Previous studies showed that the clinical manifestations of NPH and Alzheimer’s disease (AD) can often be indistinguishable, leading to frequent misdiagnosis between these two disorders (Reeves et al., 2020). White et al. in a study titled “TRPV4 mRNA is elevated in the caudate nucleus with NPH but not in Alzheimer’s disease,” utilized a comparative genomics modeling and suggested the possibility of distinguishing NPH from AD by identifying mRNA biomarkers closely associated with telomeres. In their study, postmortem tissue samples were collected from elderly subjects, providing frozen samples of the caudate nucleus from various groups: seven control individuals, seven subjects diagnosed with NPH, and five patients with AD. The mutation propensity of transient receptor potential cation channel subfamily V member 4 (TRPV4) and other genes in mice, rats, and humans was analyzed by comparing nucleotides of six selected genes, along with one reference housekeeping gene. Their study revealed an increase in the levels of TRPV4 and the mRNA of microtubule-associated tau protein in cases of NPH. While the mRNA expression levels of TRPV4 remained consistent in AD, there was a variance in the expression of amyloid precursor protein and other genes. It was also observed that the TRPV4 gene was located less than 50 megabases from the telomeres in these species, which include mice, rats, and humans. The findings suggested that TRPV4 may serve as a potential connection in the underlying mechanisms of chronic hydrocephalus in older humans (aged 65 years and over) and laboratory rodents of similar age brackets.

Previous studies underscored that finite element simulation has been established as a valuable tool for evaluating lumbar flexibility, movement, and stability, which are important parameters for enhancing the effectiveness of certain surgical procedures designed to treat spinal disorders (Gholampour et al., 2016). Kim et al. in a study titled “Spinal stability analysis of lumbar interbody fusion according to pelvic type and cage angle based on simplified spinal model with various pelvic indices” evaluated lumbar flexibility and the stability of spinal fixation in relation to different pelvic anatomies. This assessment involved analyzing the range of motion (ROM) and stress distribution post-LIF using finite element simulations derived from 2D X-ray imagery. Models representative of three pelvic configurations—neutral pelvis (NP), anterior pelvis (AP), and retroverted pelvis (RP)—were chosen based on the pelvic tilt and subjected to LIF. Variations in cage design were introduced by employing different cage angles: 0°, 4°, and 8°. The NP model demonstrated the greatest spinal ROM, whereas the AP model showed increased lumbar lordosis. The NP model also presented greater lumbar flexibility when subjected to complex loading, a reduction of 2.46° on average compared to pure moment loading scenarios. Their findings showed that a 0° cage angle resulted in a limited ROM across all pelvic types. Stress exerted on the vertebrae was minimal using a 0° cage in both NP and AP types. Conversely, the RP type experienced the least stress when a 4° angled cage was implemented. The pelvic anatomy emerged as a more influential factor on ROM than the cage angle. These findings can be of great importance for a neurosurgeon to improve the efficacy of LIF.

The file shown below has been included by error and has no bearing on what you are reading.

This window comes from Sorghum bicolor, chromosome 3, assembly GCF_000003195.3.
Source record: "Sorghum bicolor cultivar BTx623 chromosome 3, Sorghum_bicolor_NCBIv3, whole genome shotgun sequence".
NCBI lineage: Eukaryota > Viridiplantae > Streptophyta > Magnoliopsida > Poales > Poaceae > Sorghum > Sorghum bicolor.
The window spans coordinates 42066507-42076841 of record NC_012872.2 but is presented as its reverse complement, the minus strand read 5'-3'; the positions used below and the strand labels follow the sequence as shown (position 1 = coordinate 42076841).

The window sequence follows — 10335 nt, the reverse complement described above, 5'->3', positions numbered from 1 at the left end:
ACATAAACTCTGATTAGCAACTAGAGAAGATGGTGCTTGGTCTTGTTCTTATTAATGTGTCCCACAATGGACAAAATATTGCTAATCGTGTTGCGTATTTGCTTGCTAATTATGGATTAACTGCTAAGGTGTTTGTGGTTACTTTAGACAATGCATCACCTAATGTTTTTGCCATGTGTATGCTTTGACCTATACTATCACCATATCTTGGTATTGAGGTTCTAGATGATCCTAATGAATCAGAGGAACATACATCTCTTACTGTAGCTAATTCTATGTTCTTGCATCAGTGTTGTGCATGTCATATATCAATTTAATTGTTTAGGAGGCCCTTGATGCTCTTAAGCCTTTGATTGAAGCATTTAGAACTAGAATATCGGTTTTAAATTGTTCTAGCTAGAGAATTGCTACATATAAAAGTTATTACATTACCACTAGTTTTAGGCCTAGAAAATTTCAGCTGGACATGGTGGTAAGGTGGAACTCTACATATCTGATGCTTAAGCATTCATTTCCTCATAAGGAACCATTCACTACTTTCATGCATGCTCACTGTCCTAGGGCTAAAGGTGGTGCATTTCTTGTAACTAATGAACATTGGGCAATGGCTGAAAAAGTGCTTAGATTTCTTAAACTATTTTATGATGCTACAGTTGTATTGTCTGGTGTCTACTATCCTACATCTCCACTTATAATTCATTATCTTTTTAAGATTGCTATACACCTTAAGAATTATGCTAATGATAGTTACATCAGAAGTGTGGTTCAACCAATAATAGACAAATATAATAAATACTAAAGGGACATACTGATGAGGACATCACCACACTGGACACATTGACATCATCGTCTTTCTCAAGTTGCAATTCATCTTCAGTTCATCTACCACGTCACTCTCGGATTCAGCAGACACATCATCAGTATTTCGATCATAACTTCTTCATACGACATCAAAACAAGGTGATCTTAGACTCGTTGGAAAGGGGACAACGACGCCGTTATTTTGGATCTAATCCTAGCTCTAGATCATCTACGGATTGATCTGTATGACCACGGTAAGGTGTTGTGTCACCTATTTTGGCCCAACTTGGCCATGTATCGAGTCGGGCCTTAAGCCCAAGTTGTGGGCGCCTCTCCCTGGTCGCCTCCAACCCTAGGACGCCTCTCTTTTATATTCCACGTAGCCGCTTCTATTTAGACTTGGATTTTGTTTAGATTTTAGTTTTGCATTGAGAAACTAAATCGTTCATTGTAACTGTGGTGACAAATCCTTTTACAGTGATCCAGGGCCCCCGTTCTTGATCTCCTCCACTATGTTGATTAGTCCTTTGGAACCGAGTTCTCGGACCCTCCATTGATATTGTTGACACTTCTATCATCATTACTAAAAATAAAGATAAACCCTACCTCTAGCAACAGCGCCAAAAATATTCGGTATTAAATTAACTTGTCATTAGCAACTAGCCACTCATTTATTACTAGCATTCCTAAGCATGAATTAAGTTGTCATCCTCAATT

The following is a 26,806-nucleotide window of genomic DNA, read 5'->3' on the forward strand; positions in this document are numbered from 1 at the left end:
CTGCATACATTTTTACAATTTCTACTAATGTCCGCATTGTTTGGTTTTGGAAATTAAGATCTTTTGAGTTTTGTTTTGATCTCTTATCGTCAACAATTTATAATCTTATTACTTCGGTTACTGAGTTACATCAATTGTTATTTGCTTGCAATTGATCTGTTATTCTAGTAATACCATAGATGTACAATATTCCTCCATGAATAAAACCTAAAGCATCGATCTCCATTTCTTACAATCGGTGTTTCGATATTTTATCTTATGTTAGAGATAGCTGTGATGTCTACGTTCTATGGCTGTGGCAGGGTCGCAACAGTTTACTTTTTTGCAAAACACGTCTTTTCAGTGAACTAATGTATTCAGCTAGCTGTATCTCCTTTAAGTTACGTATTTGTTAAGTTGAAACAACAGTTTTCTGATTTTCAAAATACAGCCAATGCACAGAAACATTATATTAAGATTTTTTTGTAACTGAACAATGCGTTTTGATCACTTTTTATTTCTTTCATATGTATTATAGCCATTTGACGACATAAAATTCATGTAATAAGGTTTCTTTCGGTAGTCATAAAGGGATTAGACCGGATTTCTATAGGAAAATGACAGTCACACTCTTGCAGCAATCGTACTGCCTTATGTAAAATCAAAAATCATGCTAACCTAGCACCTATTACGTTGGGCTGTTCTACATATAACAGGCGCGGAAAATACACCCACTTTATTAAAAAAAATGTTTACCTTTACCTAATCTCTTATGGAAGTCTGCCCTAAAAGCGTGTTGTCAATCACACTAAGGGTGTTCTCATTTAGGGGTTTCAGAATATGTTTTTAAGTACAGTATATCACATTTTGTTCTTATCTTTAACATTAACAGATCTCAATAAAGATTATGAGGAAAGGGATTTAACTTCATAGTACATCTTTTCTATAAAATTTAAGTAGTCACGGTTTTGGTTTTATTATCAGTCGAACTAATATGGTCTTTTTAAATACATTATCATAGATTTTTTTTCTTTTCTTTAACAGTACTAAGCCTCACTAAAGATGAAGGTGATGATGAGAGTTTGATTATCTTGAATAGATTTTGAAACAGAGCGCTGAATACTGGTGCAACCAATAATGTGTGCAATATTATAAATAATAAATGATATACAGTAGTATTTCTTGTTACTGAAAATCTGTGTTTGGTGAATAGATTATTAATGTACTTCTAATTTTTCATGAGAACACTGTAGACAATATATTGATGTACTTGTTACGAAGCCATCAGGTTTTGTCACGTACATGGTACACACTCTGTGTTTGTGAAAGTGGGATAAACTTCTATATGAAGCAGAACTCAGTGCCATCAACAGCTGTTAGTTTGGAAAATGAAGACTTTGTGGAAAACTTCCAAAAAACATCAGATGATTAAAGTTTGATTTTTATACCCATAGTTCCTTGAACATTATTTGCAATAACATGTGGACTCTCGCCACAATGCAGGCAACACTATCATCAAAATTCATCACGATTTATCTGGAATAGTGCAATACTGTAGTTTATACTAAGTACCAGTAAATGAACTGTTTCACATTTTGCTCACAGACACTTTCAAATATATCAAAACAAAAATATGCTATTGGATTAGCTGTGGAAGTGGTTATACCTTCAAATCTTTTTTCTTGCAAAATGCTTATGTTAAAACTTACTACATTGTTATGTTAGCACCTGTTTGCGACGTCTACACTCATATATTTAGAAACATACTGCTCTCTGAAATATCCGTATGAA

Computational modeling of pulse wave dynamics in cerebral blood vessels

Previous studies have demonstrated the complex interconnection between cerebral blood flow and CSF flow, highlighting their significant impact on CSF disorders (Bothwell et al., 2019; Gholampour et al., 2023). Therefore, studying cerebral blood vessels has an indirect impact on the underlying mechanisms of CSF disorders. Koch et al. in a study titled “Angiographic pulse wave coherence in the human brain” developed an innovative computational approach to examine pulse waves in blood vessels using cerebral angiograms that were minimally invasive. They provided the first definitive proof of arteriovenous coupling in the human brain by employing wavelet computational techniques on cerebral angiograms from four patients diagnosed with cerebral aneurysms. They investigated whether employing cross-correlated wavelet reconstruction on human X-ray angiograms could aid in distinguishing distinct vascular pulse waves within the brain, differentiating them into arterial and venous types. Their findings indicated that the reciprocal phase of cardiac frequency within a specific small region of interest in a certain artery could predict the venous structure on a pixel-by-pixel basis, and that these predictions could reconstruct the timing of venous bolus passage. Both predicted pixel clusters from the arteries and veins preserved a complementary phase throughout the bolus travel. Additionally, this research could pave the way for exploring disrupted arteriovenous coupling as an overlooked pathological disturbance in various neurological and CSF disorders associated with mechanical imbalances. The findings also set the stage for future research aimed at delineating cerebrovascular physiology in a living intact human brain and creating an elaborate spatiotemporal “atlas” of arteriovenous coupling during both normal and abnormal conditions.